CODA Biotherapeutics Announces Preclinical Data From Epilepsy Program to be Presented at American Society of Gene & Cell Therapy 25th Annual Meeting


Research details assessment and selection of AAV regulatory cassettes that drive optimal expression of Company's novel engineered ligand-gated ion channel for the treatment of focal epilepsy

Findings inform selection process of final development candidate

SOUTH SAN FRANCISCO, Calif., May 5, 2022 /PRNewswire/ -- CODA Biotherapeutics, Inc. ("CODA"), a preclinical-stage biopharmaceutical company developing a gene therapy-mediated chemogenetic platform to treat intractable neurological disorders, today announced that preclinical data from the Company's focal epilepsy program will be featured as a poster presentation at the American Society of Gene & Cell Therapy 25th Annual Meeting being held virtually and in person, May 16-19, 2022, in Washington, D.C.

CODA's approach to treat focal epilepsy is adeno associated virus (AAV)-mediated delivery of a novel engineered ligand-gated ion channel (LGIC) that can subsequently respond to an exogenous ligand. Oral administration of this small molecule ligand, which is designed to only interact with CODA's chimeric LGIC, can be finely tuned to control the aberrant activity of neurons and suppress seizures without adverse effects. To create an effective gene delivery approach for focal epilepsy, the Company generated a series of AAV expression cassettes that could drive optimal expression of its LGIC in target cells of the hippocampus.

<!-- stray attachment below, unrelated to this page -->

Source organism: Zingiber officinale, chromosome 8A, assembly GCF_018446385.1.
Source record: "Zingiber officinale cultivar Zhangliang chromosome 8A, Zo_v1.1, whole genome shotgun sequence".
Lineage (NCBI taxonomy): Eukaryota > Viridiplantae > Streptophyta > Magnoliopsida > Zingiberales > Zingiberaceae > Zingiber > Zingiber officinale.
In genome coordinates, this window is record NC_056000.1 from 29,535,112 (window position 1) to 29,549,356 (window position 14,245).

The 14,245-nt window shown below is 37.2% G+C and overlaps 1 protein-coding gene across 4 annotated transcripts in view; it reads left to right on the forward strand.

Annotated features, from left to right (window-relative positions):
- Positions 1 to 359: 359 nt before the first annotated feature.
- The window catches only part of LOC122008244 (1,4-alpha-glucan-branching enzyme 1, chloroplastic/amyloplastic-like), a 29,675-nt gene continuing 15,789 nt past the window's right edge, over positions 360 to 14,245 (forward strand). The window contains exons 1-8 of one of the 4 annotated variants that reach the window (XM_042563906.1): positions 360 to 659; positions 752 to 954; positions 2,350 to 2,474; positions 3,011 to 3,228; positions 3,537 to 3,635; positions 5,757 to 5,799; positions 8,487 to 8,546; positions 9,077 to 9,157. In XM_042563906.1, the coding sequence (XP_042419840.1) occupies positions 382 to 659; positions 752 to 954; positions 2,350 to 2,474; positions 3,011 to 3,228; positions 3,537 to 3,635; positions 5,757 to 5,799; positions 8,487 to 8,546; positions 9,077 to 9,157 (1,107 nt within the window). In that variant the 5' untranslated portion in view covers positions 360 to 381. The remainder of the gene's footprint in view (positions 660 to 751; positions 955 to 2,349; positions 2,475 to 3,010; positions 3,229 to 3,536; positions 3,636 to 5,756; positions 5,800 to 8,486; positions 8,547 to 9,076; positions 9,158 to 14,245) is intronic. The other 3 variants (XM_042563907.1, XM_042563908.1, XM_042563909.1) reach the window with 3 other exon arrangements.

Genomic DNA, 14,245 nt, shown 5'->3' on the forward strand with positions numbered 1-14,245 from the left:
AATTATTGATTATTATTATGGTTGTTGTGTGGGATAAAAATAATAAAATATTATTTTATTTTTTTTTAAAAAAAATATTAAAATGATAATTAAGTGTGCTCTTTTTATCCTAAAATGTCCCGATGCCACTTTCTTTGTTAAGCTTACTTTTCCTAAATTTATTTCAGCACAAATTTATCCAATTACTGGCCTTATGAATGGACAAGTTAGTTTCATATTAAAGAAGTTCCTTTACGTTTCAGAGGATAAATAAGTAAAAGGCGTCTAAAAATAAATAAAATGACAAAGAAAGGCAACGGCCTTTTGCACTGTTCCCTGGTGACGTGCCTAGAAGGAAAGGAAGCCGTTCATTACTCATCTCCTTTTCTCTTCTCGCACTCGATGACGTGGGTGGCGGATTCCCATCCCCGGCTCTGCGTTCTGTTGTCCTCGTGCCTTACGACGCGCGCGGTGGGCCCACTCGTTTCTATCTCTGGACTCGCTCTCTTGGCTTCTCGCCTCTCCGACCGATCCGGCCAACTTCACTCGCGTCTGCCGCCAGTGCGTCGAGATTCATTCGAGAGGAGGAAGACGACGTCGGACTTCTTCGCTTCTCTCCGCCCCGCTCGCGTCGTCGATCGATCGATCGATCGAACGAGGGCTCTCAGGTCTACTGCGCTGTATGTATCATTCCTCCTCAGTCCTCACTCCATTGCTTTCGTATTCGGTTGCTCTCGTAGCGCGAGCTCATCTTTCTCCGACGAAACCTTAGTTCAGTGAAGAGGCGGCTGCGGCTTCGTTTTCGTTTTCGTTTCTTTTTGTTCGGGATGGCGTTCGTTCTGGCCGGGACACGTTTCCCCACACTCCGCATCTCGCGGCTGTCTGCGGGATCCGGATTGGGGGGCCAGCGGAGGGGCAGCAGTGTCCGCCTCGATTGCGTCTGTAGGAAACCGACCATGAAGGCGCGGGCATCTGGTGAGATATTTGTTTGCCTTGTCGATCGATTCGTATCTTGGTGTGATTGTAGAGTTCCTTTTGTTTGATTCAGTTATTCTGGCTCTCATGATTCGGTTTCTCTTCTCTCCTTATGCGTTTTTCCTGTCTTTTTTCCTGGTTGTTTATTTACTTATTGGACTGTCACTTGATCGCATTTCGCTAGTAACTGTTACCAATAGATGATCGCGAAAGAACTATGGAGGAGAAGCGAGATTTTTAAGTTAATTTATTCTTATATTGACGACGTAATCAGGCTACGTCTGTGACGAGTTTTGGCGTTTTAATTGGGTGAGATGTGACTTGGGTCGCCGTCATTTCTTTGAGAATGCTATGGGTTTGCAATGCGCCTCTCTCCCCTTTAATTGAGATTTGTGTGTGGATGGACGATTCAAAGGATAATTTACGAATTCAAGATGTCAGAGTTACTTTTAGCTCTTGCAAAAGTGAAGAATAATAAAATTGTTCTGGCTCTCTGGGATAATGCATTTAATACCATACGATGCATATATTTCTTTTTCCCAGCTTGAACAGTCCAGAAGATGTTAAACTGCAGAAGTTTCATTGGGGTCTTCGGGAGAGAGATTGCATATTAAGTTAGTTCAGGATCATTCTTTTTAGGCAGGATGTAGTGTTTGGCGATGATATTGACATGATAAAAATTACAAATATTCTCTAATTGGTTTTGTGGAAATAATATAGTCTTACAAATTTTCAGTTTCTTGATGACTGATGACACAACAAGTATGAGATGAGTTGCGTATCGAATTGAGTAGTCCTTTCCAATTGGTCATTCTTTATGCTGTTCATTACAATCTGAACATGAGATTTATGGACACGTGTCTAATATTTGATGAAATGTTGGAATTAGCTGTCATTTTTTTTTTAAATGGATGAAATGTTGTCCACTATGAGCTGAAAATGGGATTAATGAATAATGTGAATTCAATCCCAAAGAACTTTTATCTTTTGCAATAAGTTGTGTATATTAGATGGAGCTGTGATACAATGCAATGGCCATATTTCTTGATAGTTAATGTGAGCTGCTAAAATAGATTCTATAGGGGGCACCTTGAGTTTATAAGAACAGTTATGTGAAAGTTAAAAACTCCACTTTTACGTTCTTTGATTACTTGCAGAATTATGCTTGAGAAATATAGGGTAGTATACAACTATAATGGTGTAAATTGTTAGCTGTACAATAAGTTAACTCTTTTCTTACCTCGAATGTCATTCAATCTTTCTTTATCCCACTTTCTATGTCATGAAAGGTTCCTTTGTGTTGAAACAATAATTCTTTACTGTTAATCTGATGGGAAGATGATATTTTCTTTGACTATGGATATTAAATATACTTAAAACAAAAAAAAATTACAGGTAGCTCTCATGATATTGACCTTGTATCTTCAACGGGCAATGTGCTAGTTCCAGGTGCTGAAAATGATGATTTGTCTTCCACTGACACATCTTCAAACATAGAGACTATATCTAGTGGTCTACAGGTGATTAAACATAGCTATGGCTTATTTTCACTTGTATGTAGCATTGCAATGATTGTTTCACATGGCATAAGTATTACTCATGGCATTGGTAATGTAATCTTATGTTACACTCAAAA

Michael Narachi, president and CEO of CODA, said, "Focal epilepsy is a chronic, debilitating neurologic disorder that is characterized by unpredictable seizures initiated from a specific location in the brain and affects millions of people around the world. Recurrent seizures can result in cognitive and emotional deficits, with current interventions offering limited efficacy and multiple side effects. This research details the analysis and selection process of AAV regulatory cassettes that should drive optimal expression of our LGIC for the treatment of focal epilepsy. We look forward to advancing our assessment of these two selected cassettes in epilepsy models to inform the final decision of our development candidate in focal epilepsy."

Title: Assessment of AAV Regulatory Cassettes with Optimal Hippocampal Neuron Expression for the Treatment of Focal Epilepsy